La Semana

What can we do to curb the fentanyl epidemic?


Of the 110,000 overdose deaths projected by the Centers for Disease Control and Prevention (CDC), the overwhelmi­ng majority are linked to substances containing fentanyl.

The trend is equally concerning. The same CDC report shows that overdose deaths among teenagers doubled within a two-year period, before and during the COVID pandemic.

Never in the country's history had such a signijcant increase in overdose deaths among American teenagers been experience­d.

Concerned about the situation (and facing criticism from Republican­s), the White House recently sent a letter to all schools in the country.

"One of the most important roles you play as educators and administra­tors is creating safe environmen­ts," they urged. "Stopping drug use before it starts is essential and effective."

Indeed, experts agree that early action saves lives. The CDC, for example, recommends: expanding the distributi­on and use of naloxone and overdose prevention education, expanding access and availabili­ty of treatment for substance use disorders, intervenin­g early with individual­s at higher risk of overdose, and improving overdose outbreak detection to facilitate a more effective response.

What could be signs of addiction problems? Problems at work or school, including poor performanc­e, delays, or absenteeis­m, social dysfunctio­n, loss of energy or motivation, neglecting appearance, or spending excessive amounts of money on the substance, among others.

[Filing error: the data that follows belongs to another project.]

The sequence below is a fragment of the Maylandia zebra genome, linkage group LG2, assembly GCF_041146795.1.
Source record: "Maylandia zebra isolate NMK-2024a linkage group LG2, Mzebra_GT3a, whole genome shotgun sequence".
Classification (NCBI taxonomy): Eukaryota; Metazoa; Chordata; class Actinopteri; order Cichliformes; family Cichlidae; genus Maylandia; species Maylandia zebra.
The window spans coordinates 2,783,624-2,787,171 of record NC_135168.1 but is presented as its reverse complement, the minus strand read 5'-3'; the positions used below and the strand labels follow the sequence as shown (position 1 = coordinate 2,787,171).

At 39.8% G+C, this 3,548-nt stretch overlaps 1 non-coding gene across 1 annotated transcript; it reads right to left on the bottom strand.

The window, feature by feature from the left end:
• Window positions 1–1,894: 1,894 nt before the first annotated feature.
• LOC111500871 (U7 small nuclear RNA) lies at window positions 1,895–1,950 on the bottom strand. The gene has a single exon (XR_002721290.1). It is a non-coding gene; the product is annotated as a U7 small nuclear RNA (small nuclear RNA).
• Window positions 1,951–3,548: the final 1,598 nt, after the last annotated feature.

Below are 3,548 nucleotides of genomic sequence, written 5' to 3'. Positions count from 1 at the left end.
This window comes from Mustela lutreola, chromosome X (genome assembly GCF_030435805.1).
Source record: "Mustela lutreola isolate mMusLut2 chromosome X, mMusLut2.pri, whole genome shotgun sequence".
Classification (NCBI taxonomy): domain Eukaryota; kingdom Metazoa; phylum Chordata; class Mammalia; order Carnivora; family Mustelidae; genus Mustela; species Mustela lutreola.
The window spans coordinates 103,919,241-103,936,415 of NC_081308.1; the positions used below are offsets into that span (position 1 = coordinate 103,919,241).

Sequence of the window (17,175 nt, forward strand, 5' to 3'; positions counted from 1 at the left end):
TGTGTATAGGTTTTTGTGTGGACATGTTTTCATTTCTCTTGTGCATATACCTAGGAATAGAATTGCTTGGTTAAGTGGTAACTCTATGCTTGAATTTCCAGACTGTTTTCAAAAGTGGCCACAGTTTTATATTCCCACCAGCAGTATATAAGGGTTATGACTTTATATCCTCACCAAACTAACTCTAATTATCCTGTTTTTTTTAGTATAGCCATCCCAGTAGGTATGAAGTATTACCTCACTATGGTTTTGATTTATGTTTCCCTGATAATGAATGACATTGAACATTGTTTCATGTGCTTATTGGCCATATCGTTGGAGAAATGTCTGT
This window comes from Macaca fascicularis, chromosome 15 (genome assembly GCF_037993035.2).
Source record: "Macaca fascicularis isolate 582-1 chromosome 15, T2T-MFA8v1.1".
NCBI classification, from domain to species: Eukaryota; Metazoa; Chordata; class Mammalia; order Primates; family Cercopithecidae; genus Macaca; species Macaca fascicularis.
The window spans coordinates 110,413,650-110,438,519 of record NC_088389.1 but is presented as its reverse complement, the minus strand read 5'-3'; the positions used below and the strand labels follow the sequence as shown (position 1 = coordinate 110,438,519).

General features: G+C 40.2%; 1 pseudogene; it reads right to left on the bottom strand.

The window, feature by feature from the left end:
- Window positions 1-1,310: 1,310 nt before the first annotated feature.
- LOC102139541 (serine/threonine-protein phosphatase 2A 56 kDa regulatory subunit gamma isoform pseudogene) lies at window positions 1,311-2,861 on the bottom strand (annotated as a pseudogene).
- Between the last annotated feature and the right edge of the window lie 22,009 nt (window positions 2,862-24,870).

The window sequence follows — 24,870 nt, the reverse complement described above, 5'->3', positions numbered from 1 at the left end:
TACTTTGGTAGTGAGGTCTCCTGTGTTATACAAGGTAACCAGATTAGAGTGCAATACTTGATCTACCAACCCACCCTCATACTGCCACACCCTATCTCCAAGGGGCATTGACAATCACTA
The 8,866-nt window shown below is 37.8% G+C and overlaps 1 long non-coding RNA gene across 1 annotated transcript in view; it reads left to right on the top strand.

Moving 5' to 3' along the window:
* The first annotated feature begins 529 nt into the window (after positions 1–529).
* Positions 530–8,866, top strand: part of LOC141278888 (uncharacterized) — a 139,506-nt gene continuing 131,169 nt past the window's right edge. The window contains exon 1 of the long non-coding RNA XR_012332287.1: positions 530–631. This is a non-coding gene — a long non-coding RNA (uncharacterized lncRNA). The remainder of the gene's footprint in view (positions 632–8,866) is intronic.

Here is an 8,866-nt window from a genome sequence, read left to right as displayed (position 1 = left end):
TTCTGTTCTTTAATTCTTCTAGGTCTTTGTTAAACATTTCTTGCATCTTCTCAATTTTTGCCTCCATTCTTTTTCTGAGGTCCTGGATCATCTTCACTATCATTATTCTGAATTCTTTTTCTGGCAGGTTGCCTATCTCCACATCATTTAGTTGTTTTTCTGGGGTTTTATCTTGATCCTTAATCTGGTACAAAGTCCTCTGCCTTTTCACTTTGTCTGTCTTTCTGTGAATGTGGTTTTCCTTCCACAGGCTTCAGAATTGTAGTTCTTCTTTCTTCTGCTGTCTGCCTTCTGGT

Unfortunat­ely, we see a short-sighted focus from both Congress and some federal agencies. Republican­s seem disproport­ionately concerned about the supply side. They want to send special forces to invade Mexico to dismantle the pill laboratori­es of Mexican cartels but do not pay the same attention to strategies to counter the demand for drugs within the United States.

Of course, it is necessary to combat the demand. It is commendabl­e that the Biden administra­tion launched a global coalition against fentanyl and has joined efforts with China - the main source of precursor chemicals - and Mexico - the main manufactur­er of tainted pills.

But in the fentanyl crisis equation, greater emphasis must be placed on what the government recognizes as a Jrst step: preventing teenagers from starting drug use before it's too late.

The good news is that people with addiction problems are not alone. The Hispanic Network has maintained a mental health campaign in partnershi­p with the Robert Wood Johnson Foundation, providing informatio­n and resources at www.laredhispa­­saludmenta­l. There is also a Helpline if you or a loved one has issues with substance use at 1-800-662-4357. Taking that Jrst step to inform yourself and take action can save a life. (Hispanic Network)

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